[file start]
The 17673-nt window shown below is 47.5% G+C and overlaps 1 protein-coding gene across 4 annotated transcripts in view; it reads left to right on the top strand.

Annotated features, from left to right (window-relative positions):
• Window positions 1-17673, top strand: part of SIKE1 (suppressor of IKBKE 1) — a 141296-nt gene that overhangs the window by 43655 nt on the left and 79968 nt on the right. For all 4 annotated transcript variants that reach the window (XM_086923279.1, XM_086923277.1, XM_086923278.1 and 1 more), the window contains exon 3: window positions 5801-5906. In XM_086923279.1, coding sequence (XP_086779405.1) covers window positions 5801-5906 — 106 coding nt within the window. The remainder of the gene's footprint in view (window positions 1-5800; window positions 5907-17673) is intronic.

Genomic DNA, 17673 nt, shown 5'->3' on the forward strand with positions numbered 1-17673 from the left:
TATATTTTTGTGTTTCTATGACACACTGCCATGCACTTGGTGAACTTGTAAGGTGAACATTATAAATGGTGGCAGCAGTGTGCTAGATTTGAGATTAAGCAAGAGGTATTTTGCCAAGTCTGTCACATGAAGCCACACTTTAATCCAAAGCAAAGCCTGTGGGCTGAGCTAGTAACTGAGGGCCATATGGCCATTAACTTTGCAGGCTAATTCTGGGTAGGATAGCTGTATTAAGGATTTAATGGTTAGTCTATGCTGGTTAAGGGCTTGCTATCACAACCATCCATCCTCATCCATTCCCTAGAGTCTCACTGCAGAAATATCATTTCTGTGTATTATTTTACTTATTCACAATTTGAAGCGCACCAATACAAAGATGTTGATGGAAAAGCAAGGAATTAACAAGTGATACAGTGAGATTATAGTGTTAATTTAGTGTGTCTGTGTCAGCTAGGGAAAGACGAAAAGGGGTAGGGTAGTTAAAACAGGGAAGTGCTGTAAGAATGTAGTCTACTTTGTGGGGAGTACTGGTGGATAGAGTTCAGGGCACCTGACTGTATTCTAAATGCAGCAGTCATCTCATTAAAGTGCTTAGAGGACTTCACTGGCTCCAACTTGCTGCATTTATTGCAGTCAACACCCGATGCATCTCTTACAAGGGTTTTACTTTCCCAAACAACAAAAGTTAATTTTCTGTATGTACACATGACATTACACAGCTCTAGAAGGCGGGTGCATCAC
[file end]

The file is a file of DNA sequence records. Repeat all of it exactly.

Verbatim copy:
The 17673-nt window shown below is 47.5% G+C and overlaps 1 protein-coding gene across 4 annotated transcripts in view; it reads left to right on the top strand.

Annotated features, from left to right (window-relative positions):
• Window positions 1-17673, top strand: part of SIKE1 (suppressor of IKBKE 1) — a 141296-nt gene that overhangs the window by 43655 nt on the left and 79968 nt on the right. For all 4 annotated transcript variants that reach the window (XM_086923279.1, XM_086923277.1, XM_086923278.1 and 1 more), the window contains exon 3: window positions 5801-5906. In XM_086923279.1, coding sequence (XP_086779405.1) covers window positions 5801-5906 — 106 coding nt within the window. The remainder of the gene's footprint in view (window positions 1-5800; window positions 5907-17673) is intronic.

Genomic DNA, 17673 nt, shown 5'->3' on the forward strand with positions numbered 1-17673 from the left:
TATATTTTTGTGTTTCTATGACACACTGCCATGCACTTGGTGAACTTGTAAGGTGAACATTATAAATGGTGGCAGCAGTGTGCTAGATTTGAGATTAAGCAAGAGGTATTTTGCCAAGTCTGTCACATGAAGCCACACTTTAATCCAAAGCAAAGCCTGTGGGCTGAGCTAGTAACTGAGGGCCATATGGCCATTAACTTTGCAGGCTAATTCTGGGTAGGATAGCTGTATTAAGGATTTAATGGTTAGTCTATGCTGGTTAAGGGCTTGCTATCACAACCATCCATCCTCATCCATTCCCTAGAGTCTCACTGCAGAAATATCATTTCTGTGTATTATTTTACTTATTCACAATTTGAAGCGCACCAATACAAAGATGTTGATGGAAAAGCAAGGAATTAACAAGTGATACAGTGAGATTATAGTGTTAATTTAGTGTGTCTGTGTCAGCTAGGGAAAGACGAAAAGGGGTAGGGTAGTTAAAACAGGGAAGTGCTGTAAGAATGTAGTCTACTTTGTGGGGAGTACTGGTGGATAGAGTTCAGGGCACCTGACTGTATTCTAAATGCAGCAGTCATCTCATTAAAGTGCTTAGAGGACTTCACTGGCTCCAACTTGCTGCATTTATTGCAGTCAACACCCGATGCATCTCTTACAAGGGTTTTACTTTCCCAAACAACAAAAGTTAATTTTCTGTATGTACACATGACATTACACAGCTCTAGAAGGCGGGTGCATCAC